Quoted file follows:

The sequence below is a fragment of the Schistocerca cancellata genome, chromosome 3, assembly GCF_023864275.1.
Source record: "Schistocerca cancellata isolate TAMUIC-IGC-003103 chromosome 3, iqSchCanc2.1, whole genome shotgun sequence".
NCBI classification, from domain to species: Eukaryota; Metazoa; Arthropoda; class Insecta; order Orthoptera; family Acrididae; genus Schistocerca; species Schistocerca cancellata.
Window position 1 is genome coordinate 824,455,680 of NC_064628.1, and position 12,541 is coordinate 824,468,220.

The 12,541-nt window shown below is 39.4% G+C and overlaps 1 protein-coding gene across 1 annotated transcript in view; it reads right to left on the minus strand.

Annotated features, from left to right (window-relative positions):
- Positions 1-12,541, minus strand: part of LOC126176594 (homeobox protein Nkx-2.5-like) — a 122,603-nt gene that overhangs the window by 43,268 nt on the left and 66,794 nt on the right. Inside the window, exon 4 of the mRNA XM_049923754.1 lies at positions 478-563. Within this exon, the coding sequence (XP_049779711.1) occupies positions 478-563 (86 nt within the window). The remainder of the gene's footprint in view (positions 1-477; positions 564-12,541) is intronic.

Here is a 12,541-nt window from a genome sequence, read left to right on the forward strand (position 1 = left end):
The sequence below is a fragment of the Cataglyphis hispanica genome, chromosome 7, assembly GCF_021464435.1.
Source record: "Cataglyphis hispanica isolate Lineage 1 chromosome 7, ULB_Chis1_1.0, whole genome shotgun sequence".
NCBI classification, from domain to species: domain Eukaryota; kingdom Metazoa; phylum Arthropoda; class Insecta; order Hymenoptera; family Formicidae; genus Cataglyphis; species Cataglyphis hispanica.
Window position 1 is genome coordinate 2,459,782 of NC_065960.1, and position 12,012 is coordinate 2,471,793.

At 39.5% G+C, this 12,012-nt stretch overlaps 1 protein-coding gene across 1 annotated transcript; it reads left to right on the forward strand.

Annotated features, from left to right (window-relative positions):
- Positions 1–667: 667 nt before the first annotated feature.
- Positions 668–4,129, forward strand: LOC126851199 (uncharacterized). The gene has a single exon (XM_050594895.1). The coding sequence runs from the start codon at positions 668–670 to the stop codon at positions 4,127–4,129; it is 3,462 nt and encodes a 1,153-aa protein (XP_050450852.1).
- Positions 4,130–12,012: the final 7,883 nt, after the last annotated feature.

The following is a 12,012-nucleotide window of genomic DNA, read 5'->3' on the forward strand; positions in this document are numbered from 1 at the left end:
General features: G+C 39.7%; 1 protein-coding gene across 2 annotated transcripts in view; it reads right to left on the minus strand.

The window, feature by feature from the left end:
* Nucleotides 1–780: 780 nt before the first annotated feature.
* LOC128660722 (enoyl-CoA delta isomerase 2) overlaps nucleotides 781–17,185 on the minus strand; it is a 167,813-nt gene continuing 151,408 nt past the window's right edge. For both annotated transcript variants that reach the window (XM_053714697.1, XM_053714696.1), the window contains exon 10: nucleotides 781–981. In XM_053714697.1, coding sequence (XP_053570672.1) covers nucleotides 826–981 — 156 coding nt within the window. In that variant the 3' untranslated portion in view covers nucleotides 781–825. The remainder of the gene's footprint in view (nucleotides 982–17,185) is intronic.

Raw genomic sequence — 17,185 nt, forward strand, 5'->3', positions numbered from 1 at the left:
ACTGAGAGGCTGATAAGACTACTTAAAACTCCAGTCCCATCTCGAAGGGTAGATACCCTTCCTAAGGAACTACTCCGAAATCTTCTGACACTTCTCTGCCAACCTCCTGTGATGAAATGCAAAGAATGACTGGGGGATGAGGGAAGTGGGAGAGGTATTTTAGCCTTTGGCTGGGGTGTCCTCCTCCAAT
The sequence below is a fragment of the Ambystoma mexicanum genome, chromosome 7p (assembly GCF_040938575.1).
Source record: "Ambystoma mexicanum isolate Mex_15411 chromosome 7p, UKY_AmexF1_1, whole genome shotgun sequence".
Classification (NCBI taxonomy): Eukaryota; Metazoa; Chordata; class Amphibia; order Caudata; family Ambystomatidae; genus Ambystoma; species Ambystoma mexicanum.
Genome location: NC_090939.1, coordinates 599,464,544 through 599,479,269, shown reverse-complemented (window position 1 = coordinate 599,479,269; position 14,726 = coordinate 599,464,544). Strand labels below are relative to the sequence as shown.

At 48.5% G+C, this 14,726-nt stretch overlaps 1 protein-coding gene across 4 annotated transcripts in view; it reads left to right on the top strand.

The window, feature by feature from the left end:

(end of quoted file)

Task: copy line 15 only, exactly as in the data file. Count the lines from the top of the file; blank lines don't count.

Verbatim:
- Positions 1–667: 667 nt before the first annotated feature.